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These Atlanta Hawks Trade Rumors are the worst

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Spare me, please.

Jason Getz-USA TODAY Sports

Everybody loves trade deadline season. Trade rumors, excitement around change and big names dot the rumor landscape and it's fun to speculate on what might be.

But, as Stephen King once wrote, it stops being funny when it starts being you.

Not even one year after this franchise finally turned a corner with a solid, Spurs-like plan, complete with competency, consistency and, of course, unprecedented winning, the fan base has taken the downs in the ups and downs of a basketball season and hit the panic button, ready to bail out on what's been built and scrap in favor of their long-standing security blanket, The Big Name(s).

Trading Al Horford, Paul Millsap or both for the likes of Blake Griffin or Dwight Howard won't make this team better in the short or long term and certainly won't maintain the steady plan and build of a franchise set in motion by Danny Ferry and cemented in bringing in Wes Wilcox and Mike Budenholzer. What it will do is generate minutes of excitement, like a sparkler on the Fourth of July. But like a sparkler, the fun is very temporary and the event largely unsatisfying.

The moves suggested would bring in two very iso heavy players in Griffin and Howard, scrapping the pace, space and motion that has defined the short-time Bud era in favor of a well, I don't know what. This would blow up a team that has been #1 in defensive rating over the last 15 games and a top ten in net differential over that same span. But, since the team is an aberrant 8-7 over those games, everybody is ready to call this team average and nowhere, man. Please.

This season is not even over yet and you've got a fanbase and other smart people looking to pull sell-low fantasy basketball trades for names that will surely win the headlines but very little guarantee of anything else. And why? Because it hasn't gone as perfect as last season? No 19-game winning streak to briefly distract people from being perpetually negative about the team? Only two all-stars versus four from last season. Merely being fourth in the conference instead of first, with no context to that assessment at all? Because the team hasn't peaked yet? Because of Tim Hardaway, Jr.?

I honestly am amazed at this, but I shouldn't be. The security of the superstar has long been the elixir that, not just Atlanta, but all fanbases have reached for. Having a solid strategy and winning the name game is utopia, but in the absence of that, fans will gladly take their chances on fame over substance.

How else can you explain the salivation over Howard, who has had his bags perpetually packed since he pulled the infamous Magic act a few years ago, forever imprinting both Stan Van Gundy with a Diet Pepsi can and Howard's duplicitous nature on my mind for sure. But even beyond that, we're talking about Howard, who has had micro surgery on his back, which is far different than the random pectoral injuries Horford has had. Howard is also older than Horford and has not been as productive even this season, with Al beating him in every advanced stats category such as win shares, value over replacement player and same in blocks with significantly fewer turnovers. It's not even close. Horford is better than Howard in everything but height and defensive rebounding. And while the latter is a major concern, you don't address that by declining in every other way but that category.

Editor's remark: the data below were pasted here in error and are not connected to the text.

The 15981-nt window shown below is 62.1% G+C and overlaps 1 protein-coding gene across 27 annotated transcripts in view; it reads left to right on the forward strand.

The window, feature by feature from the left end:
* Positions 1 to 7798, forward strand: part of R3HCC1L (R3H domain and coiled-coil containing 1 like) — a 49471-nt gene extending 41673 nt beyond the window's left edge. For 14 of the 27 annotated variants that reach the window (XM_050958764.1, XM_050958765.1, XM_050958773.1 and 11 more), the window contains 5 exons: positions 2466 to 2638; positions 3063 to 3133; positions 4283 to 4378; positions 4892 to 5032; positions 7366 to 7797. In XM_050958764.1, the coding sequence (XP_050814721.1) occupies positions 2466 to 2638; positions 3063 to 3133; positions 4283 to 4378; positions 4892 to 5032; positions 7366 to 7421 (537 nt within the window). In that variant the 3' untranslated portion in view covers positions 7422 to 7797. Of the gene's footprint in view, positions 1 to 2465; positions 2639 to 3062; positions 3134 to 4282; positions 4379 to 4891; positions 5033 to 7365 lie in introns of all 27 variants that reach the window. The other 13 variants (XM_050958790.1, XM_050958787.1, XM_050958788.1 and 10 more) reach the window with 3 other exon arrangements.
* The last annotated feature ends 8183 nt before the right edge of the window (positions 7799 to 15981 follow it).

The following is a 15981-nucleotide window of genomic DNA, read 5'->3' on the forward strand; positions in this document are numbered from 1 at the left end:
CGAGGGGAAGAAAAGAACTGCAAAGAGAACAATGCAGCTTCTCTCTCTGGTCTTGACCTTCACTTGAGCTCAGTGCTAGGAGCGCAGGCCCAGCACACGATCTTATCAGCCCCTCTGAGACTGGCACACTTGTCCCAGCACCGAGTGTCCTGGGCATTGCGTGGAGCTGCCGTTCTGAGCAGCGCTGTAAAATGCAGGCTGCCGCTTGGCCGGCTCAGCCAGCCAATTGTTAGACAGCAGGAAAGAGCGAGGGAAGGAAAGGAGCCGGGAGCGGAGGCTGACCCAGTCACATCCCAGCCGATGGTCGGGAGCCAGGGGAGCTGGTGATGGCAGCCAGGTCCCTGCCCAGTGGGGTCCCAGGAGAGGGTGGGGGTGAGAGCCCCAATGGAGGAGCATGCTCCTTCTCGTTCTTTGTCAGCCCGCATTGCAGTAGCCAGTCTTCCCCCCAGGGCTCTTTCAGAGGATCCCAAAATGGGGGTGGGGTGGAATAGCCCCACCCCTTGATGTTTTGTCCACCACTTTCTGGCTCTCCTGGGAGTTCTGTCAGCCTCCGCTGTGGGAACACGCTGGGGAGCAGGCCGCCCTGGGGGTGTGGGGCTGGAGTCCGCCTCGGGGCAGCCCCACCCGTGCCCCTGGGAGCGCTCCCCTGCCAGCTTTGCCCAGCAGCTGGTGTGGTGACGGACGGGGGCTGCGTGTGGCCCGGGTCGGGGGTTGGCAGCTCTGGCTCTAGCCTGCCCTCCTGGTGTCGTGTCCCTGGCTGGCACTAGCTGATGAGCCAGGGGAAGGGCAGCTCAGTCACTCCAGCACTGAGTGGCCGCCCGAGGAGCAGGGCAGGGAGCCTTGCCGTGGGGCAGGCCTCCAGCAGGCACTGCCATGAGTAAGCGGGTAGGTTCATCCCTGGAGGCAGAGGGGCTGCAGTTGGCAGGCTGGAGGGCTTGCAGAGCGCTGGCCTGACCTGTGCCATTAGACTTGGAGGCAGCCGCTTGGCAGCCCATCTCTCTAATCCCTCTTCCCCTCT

As for Griffin, the Clippers are better without him and given his superstar label, isn't it a red flag that they would be willing to move him for Millsap? Maybe it's because Doc Rivers knows that you don't win because of superstars, you win with top shelf players that makes everybody on the team better.

The whole thing smacks of desperation and the solution is far from compelling. I get that people want to believe in something special, like a superstar can sometimes provide. But there is nothing special in mashing some names together that doesn't fit what you you've built and your organization has been built for. There is nothing special in having no direction as a franchise, a feeling we Hawks fans have long had until the past two seasons. And there is certainly nothing special in getting overexcited about results when the season isn't even over yet.

Trading Jeff Teague is one thing because of the overlap in position and his pending free agency after next season. Blowing up the core of what you've defined yourself as, sending two amazing players away for two with marquee names and little more is something right out of the pages of a Hollywood movie, who after previewing their fantastic story, rewrites the perfect ending for something more palatable in the short term, and being a lesser film for it. This is a test for the new ownership. Making these moves would take the Hawks from "Spurs East" to "Knicks South".

Resist the overreaction, Atlanta. Embrace the goodness that these guys are and let's work to shore up a couple of things that need to be addressed to make an even longer run in the postseason. Don't hit the eject button when the stats show this team is still a top ten team. It's a long road back from the wandering place making these deals leads to.